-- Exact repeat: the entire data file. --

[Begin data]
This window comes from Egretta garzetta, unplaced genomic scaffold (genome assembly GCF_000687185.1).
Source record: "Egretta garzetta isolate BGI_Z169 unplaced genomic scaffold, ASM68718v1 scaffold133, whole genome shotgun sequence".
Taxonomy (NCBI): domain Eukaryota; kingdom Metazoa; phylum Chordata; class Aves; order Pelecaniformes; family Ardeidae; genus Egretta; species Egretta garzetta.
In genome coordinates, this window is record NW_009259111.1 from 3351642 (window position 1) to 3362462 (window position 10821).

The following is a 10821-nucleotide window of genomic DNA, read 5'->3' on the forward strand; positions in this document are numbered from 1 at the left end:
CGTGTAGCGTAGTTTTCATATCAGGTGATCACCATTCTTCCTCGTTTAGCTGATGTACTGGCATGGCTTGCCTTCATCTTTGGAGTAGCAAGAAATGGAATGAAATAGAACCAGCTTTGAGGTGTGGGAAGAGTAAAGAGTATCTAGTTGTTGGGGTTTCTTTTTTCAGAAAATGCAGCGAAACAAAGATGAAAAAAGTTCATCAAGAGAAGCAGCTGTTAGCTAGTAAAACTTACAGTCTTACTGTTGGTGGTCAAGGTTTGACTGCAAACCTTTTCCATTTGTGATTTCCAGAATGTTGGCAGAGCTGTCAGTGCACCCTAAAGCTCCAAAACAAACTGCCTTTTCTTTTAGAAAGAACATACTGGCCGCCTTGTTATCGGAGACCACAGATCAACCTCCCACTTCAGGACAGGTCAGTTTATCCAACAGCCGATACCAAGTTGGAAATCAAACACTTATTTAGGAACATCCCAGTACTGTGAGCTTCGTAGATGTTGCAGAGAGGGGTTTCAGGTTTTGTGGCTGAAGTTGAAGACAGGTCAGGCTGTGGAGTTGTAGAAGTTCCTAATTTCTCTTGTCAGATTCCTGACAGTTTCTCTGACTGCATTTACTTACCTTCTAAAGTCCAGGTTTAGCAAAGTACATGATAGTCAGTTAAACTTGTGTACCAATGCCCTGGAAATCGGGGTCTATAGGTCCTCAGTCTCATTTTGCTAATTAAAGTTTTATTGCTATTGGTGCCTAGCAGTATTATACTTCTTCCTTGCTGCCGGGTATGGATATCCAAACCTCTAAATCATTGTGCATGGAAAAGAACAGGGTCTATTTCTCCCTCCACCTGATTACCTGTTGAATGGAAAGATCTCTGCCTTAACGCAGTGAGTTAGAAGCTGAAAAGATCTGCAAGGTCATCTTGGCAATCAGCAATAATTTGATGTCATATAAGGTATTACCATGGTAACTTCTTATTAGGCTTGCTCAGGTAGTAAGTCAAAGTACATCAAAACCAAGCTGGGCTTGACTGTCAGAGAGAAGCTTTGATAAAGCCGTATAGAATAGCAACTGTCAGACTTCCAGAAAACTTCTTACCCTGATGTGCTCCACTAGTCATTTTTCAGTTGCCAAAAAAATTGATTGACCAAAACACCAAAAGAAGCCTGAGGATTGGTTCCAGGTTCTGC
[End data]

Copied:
This window comes from Egretta garzetta, unplaced genomic scaffold (genome assembly GCF_000687185.1).
Source record: "Egretta garzetta isolate BGI_Z169 unplaced genomic scaffold, ASM68718v1 scaffold133, whole genome shotgun sequence".
Taxonomy (NCBI): domain Eukaryota; kingdom Metazoa; phylum Chordata; class Aves; order Pelecaniformes; family Ardeidae; genus Egretta; species Egretta garzetta.
In genome coordinates, this window is record NW_009259111.1 from 3351642 (window position 1) to 3362462 (window position 10821).

The following is a 10821-nucleotide window of genomic DNA, read 5'->3' on the forward strand; positions in this document are numbered from 1 at the left end:
CGTGTAGCGTAGTTTTCATATCAGGTGATCACCATTCTTCCTCGTTTAGCTGATGTACTGGCATGGCTTGCCTTCATCTTTGGAGTAGCAAGAAATGGAATGAAATAGAACCAGCTTTGAGGTGTGGGAAGAGTAAAGAGTATCTAGTTGTTGGGGTTTCTTTTTTCAGAAAATGCAGCGAAACAAAGATGAAAAAAGTTCATCAAGAGAAGCAGCTGTTAGCTAGTAAAACTTACAGTCTTACTGTTGGTGGTCAAGGTTTGACTGCAAACCTTTTCCATTTGTGATTTCCAGAATGTTGGCAGAGCTGTCAGTGCACCCTAAAGCTCCAAAACAAACTGCCTTTTCTTTTAGAAAGAACATACTGGCCGCCTTGTTATCGGAGACCACAGATCAACCTCCCACTTCAGGACAGGTCAGTTTATCCAACAGCCGATACCAAGTTGGAAATCAAACACTTATTTAGGAACATCCCAGTACTGTGAGCTTCGTAGATGTTGCAGAGAGGGGTTTCAGGTTTTGTGGCTGAAGTTGAAGACAGGTCAGGCTGTGGAGTTGTAGAAGTTCCTAATTTCTCTTGTCAGATTCCTGACAGTTTCTCTGACTGCATTTACTTACCTTCTAAAGTCCAGGTTTAGCAAAGTACATGATAGTCAGTTAAACTTGTGTACCAATGCCCTGGAAATCGGGGTCTATAGGTCCTCAGTCTCATTTTGCTAATTAAAGTTTTATTGCTATTGGTGCCTAGCAGTATTATACTTCTTCCTTGCTGCCGGGTATGGATATCCAAACCTCTAAATCATTGTGCATGGAAAAGAACAGGGTCTATTTCTCCCTCCACCTGATTACCTGTTGAATGGAAAGATCTCTGCCTTAACGCAGTGAGTTAGAAGCTGAAAAGATCTGCAAGGTCATCTTGGCAATCAGCAATAATTTGATGTCATATAAGGTATTACCATGGTAACTTCTTATTAGGCTTGCTCAGGTAGTAAGTCAAAGTACATCAAAACCAAGCTGGGCTTGACTGTCAGAGAGAAGCTTTGATAAAGCCGTATAGAATAGCAACTGTCAGACTTCCAGAAAACTTCTTACCCTGATGTGCTCCACTAGTCATTTTTCAGTTGCCAAAAAAATTGATTGACCAAAACACCAAAAGAAGCCTGAGGATTGGTTCCAGGTTCTGC